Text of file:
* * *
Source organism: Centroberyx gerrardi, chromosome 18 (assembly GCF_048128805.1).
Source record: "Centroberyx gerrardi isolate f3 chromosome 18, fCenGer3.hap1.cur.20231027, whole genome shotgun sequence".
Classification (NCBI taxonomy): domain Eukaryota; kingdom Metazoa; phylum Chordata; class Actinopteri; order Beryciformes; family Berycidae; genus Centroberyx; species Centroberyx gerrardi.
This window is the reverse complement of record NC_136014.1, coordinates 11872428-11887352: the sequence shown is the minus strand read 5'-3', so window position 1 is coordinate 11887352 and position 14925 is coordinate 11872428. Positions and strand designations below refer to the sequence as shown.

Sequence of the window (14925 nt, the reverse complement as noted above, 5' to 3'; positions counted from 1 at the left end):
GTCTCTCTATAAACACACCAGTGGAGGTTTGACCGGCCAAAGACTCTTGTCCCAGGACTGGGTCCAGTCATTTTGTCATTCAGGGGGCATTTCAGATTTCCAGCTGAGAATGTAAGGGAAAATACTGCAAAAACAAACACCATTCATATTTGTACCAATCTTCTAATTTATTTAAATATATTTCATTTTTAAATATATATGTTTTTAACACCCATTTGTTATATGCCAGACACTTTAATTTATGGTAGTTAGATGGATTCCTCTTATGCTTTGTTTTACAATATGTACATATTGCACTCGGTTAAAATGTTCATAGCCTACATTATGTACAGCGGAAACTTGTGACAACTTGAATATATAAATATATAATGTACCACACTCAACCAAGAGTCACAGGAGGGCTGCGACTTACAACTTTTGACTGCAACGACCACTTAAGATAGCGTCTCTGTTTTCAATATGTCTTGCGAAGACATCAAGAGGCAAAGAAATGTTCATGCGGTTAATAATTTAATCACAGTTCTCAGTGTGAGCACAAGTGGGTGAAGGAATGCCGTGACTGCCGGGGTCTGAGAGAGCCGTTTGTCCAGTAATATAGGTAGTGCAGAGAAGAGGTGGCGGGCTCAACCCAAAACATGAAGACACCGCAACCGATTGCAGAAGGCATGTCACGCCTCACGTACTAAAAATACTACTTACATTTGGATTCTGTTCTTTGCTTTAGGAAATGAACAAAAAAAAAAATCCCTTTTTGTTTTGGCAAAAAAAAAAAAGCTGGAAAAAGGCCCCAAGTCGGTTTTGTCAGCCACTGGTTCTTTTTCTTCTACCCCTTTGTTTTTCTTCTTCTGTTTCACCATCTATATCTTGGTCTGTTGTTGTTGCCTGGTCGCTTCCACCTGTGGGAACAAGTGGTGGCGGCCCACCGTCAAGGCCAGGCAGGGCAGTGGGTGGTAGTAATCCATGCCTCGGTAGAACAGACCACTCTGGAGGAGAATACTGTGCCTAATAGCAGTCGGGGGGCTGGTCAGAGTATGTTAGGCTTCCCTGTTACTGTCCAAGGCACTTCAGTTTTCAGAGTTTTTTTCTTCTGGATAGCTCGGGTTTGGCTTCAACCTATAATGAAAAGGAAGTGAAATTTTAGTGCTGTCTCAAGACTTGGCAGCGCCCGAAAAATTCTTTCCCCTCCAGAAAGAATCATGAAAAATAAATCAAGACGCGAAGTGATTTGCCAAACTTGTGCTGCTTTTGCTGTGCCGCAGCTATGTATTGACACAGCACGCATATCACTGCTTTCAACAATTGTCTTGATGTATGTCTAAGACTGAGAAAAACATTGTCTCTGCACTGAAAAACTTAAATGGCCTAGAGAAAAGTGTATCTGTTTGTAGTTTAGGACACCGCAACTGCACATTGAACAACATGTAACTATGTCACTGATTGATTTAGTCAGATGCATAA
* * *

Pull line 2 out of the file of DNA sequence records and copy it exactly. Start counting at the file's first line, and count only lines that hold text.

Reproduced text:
Source record: "Centroberyx gerrardi isolate f3 chromosome 18, fCenGer3.hap1.cur.20231027, whole genome shotgun sequence".